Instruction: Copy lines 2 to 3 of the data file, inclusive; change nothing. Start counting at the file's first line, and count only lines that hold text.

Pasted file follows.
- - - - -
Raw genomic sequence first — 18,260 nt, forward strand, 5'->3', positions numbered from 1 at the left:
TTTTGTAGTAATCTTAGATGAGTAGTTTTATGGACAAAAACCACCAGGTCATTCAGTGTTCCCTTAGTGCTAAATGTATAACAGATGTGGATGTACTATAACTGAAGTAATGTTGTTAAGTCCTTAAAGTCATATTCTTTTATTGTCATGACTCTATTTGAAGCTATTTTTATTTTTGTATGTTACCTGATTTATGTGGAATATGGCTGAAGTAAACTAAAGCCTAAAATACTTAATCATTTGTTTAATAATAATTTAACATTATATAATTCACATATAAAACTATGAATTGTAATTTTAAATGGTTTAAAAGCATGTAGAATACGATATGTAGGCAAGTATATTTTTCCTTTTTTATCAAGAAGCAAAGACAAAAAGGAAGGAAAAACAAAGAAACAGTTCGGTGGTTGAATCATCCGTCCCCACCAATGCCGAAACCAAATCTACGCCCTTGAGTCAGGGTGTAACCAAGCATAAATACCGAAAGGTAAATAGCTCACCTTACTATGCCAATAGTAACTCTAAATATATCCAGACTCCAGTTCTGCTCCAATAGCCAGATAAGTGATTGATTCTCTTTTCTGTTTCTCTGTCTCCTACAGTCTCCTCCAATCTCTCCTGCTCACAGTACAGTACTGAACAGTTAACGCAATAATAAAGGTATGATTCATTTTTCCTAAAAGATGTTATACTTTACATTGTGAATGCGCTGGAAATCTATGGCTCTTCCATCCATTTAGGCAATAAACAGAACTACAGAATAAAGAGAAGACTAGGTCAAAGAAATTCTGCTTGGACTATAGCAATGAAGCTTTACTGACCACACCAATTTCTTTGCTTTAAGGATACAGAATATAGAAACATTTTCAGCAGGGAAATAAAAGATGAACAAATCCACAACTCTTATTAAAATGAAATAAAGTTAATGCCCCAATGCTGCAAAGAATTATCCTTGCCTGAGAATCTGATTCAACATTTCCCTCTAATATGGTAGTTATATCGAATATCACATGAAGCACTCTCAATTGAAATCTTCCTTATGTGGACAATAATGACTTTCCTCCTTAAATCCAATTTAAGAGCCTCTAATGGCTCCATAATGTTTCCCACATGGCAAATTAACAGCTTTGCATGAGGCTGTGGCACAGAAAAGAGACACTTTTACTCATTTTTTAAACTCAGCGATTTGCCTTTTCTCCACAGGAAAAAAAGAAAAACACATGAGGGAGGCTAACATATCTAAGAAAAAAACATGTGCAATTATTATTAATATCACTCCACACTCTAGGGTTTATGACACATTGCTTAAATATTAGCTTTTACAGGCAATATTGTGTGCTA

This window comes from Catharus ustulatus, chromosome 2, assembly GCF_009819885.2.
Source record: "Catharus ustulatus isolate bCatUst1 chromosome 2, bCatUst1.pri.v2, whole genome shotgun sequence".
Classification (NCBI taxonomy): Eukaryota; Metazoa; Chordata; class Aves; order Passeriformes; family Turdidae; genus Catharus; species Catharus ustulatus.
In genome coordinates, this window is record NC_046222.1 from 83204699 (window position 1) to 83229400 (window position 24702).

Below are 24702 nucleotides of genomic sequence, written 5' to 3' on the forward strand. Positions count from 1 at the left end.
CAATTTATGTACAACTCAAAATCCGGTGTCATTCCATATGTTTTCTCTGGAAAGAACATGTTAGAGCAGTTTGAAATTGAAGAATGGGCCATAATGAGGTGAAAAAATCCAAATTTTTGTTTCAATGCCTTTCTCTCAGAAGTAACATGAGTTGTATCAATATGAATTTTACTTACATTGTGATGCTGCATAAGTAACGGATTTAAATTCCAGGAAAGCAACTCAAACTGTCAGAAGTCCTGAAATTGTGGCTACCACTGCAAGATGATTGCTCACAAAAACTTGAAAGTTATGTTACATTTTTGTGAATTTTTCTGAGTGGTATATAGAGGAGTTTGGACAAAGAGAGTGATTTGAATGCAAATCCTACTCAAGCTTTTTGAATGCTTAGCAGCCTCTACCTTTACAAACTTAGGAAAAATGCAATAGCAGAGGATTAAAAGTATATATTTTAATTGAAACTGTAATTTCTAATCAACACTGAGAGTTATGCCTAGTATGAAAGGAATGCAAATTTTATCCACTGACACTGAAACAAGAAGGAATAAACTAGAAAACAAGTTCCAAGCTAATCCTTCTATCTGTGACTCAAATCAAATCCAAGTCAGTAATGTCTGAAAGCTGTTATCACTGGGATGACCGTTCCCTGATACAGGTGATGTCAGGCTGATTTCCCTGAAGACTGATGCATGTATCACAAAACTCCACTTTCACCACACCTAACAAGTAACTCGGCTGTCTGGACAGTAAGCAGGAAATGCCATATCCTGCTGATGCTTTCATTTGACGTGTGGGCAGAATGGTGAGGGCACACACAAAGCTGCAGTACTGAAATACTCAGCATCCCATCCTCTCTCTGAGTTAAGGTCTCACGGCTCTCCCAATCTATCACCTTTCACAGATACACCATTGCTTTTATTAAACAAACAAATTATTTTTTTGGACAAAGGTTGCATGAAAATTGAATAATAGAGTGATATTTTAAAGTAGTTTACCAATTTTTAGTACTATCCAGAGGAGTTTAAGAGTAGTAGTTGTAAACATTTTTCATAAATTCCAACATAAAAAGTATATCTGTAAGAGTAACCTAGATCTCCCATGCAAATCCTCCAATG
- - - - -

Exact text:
TTTTGTAGTAATCTTAGATGAGTAGTTTTATGGACAAAAACCACCAGGTCATTCAGTGTTCCCTTAGTGCTAAATGTATAACAGATGTGGATGTACTATAACTGAAGTAATGTTGTTAAGTCCTTAAAGTCATATTCTTTTATTGTCATGACTCTATTTGAAGCTATTTTTATTTTTGTATGTTACCTGATTTATGTGGAATATGGCTGAAGTAAACTAAAGCCTAAAATACTTAATCATTTGTTTAATAATAATTTAACATTATATAATTCACATATAAAACTATGAATTGTAATTTTAAATGGTTTAAAAGCATGTAGAATACGATATGTAGGCAAGTATATTTTTCCTTTTTTATCAAGAAGCAAAGACAAAAAGGAAGGAAAAACAAAGAAACAGTTCGGTGGTTGAATCATCCGTCCCCACCAATGCCGAAACCAAATCTACGCCCTTGAGTCAGGGTGTAACCAAGCATAAATACCGAAAGGTAAATAGCTCACCTTACTATGCCAATAGTAACTCTAAATATATCCAGACTCCAGTTCTGCTCCAATAGCCAGATAAGTGATTGATTCTCTTTTCTGTTTCTCTGTCTCCTACAGTCTCCTCCAATCTCTCCTGCTCACAGTACAGTACTGAACAGTTAACGCAATAATAAAGGTATGATTCATTTTTCCTAAAAGATGTTATACTTTACATTGTGAATGCGCTGGAAATCTATGGCTCTTCCATCCATTTAGGCAATAAACAGAACTACAGAATAAAGAGAAGACTAGGTCAAAGAAATTCTGCTTGGACTATAGCAATGAAGCTTTACTGACCACACCAATTTCTTTGCTTTAAGGATACAGAATATAGAAACATTTTCAGCAGGGAAATAAAAGATGAACAAATCCACAACTCTTATTAAAATGAAATAAAGTTAATGCCCCAATGCTGCAAAGAATTATCCTTGCCTGAGAATCTGATTCAACATTTCCCTCTAATATGGTAGTTATATCGAATATCACATGAAGCACTCTCAATTGAAATCTTCCTTATGTGGACAATAATGACTTTCCTCCTTAAATCCAATTTAAGAGCCTCTAATGGCTCCATAATGTTTCCCACATGGCAAATTAACAGCTTTGCATGAGGCTGTGGCACAGAAAAGAGACACTTTTACTCATTTTTTAAACTCAGCGATTTGCCTTTTCTCCACAGGAAAAAAAGAAAAACACATGAGGGAGGCTAACATATCTAAGAAAAAAACATGTGCAATTATTATTAATATCACTCCACACTCTAGGGTTTATGACACATTGCTTAAATATTAGCTTTTACAGGCAATATTGTGTGCTA

This window comes from Catharus ustulatus, chromosome 2, assembly GCF_009819885.2.